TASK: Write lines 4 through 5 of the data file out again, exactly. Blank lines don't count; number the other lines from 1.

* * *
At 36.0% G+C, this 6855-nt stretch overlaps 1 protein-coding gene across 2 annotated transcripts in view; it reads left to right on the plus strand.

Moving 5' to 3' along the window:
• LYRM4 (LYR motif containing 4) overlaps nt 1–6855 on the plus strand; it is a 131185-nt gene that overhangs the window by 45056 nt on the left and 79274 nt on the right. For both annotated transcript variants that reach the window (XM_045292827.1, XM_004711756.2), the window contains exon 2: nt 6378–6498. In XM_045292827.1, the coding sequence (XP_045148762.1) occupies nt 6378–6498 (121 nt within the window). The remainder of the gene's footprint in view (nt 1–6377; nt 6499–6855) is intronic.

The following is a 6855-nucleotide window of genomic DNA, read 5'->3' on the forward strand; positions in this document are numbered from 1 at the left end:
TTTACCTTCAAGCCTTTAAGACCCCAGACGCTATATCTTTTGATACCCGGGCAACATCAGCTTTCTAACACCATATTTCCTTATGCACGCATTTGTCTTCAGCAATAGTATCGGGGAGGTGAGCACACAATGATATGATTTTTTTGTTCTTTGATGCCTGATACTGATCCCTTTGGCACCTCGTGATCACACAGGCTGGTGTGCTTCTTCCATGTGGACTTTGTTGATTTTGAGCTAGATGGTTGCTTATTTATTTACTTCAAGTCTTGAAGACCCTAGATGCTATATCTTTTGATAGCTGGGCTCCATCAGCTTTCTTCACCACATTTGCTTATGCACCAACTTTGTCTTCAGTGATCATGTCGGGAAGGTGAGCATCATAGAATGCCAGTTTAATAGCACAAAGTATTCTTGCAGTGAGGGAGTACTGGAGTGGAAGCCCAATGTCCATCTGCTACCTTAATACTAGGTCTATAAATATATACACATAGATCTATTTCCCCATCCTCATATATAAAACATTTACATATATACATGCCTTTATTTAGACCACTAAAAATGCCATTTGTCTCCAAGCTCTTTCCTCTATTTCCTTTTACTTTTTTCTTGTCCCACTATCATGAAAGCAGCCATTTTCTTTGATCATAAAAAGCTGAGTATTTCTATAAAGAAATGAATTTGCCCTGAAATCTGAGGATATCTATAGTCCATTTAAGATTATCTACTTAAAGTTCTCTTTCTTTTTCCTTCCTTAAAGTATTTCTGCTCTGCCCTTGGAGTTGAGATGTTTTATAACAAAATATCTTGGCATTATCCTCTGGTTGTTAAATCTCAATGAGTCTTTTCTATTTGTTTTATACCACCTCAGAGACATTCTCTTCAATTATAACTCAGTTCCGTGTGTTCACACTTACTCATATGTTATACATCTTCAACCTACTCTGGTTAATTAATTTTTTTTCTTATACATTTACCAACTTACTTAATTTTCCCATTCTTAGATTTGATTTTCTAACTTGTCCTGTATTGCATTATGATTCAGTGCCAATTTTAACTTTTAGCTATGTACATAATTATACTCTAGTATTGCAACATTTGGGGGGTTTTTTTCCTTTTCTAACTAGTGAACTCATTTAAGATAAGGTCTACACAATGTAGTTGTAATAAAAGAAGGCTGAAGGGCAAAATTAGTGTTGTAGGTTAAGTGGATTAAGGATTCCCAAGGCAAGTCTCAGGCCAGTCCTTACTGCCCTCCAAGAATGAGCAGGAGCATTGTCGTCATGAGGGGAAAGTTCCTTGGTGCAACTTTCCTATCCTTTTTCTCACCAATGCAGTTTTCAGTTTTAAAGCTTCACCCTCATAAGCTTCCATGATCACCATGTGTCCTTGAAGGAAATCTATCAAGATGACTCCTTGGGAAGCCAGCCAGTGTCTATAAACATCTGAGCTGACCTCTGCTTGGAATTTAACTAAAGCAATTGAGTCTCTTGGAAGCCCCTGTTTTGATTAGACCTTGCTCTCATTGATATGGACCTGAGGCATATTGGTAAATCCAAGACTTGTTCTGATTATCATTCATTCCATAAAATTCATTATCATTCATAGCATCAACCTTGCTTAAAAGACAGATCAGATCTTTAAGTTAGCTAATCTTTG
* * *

The following is a 6855-nucleotide window of genomic DNA, read 5'->3' on the forward strand; positions in this document are numbered from 1 at the left end:
TTTACCTTCAAGCCTTTAAGACCCCAGACGCTATATCTTTTGATACCCGGGCAACATCAGCTTTCTAACACCATATTTCCTTATGCACGCATTTGTCTTCAGCAATAGTATCGGGGAGGTGAGCACACAATGATATGATTTTTTTGTTCTTTGATGCCTGATACTGATCCCTTTGGCACCTCGTGATCACACAGGCTGGTGTGCTTCTTCCATGTGGACTTTGTTGATTTTGAGCTAGATGGTTGCTTATTTATTTACTTCAAGTCTTGAAGACCCTAGATGCTATATCTTTTGATAGCTGGGCTCCATCAGCTTTCTTCACCACATTTGCTTATGCACCAACTTTGTCTTCAGTGATCATGTCGGGAAGGTGAGCATCATAGAATGCCAGTTTAATAGCACAAAGTATTCTTGCAGTGAGGGAGTACTGGAGTGGAAGCCCAATGTCCATCTGCTACCTTAATACTAGGTCTATAAATATATACACATAGATCTATTTCCCCATCCTCATATATAAAACATTTACATATATACATGCCTTTATTTAGACCACTAAAAATGCCATTTGTCTCCAAGCTCTTTCCTCTATTTCCTTTTACTTTTTTCTTGTCCCACTATCATGAAAGCAGCCATTTTCTTTGATCATAAAAAGCTGAGTATTTCTATAAAGAAATGAATTTGCCCTGAAATCTGAGGATATCTATAGTCCATTTAAGATTATCTACTTAAAGTTCTCTTTCTTTTTCCTTCCTTAAAGTATTTCTGCTCTGCCCTTGGAGTTGAGATGTTTTATAACAAAATATCTTGGCATTATCCTCTGGTTGTTAAATCTCAATGAGTCTTTTCTATTTGTTTTATACCACCTCAGAGACATTCTCTTCAATTATAACTCAGTTCCGTGTGTTCACACTTACTCATATGTTATACATCTTCAACCTACTCTGGTTAATTAATTTTTTTTCTTATACATTTACCAACTTACTTAATTTTCCCATTCTTAGATTTGATTTTCTAACTTGTCCTGTATTGCATTATGATTCAGTGCCAATTTTAACTTTTAGCTATGTACATAATTATACTCTAGTATTGCAACATTTGGGGGGTTTTTTTCCTTTTCTAACTAGTGAACTCATTTAAGATAAGGTCTACACAATGTAGTTGTAATAAAAGAAGGCTGAAGGGCAAAATTAGTGTTGTAGGTTAAGTGGATTAAGGATTCCCAAGGCAAGTCTCAGGCCAGTCCTTACTGCCCTCCAAGAATGAGCAGGAGCATTGTCGTCATGAGGGGAAAGTTCCTTGGTGCAACTTTCCTATCCTTTTTCTCACCAATGCAGTTTTCAGTTTTAAAGCTTCACCCTCATAAGCTTCCATGATCACCATGTGTCCTTGAAGGAAATCTATCAAGATGACTCCTTGGGAAGCCAGCCAGTGTCTATAAACATCTGAGCTGACCTCTGCTTGGAATTTAACTAAAGCAATTGAGTCTCTTGGAAGCCCCTGTTTTGATTAGACCTTGCTCTCATTGATATGGACCTGAGGCATATTGGTAAATCCAAGACTTGTTCTGATTATCATTCATTCCATAAAATTCATTATCATTCATAGCATCAACCTTGCTTAAAAGACAGATCAGATCTTTAAGTTAGCTAATCTTTG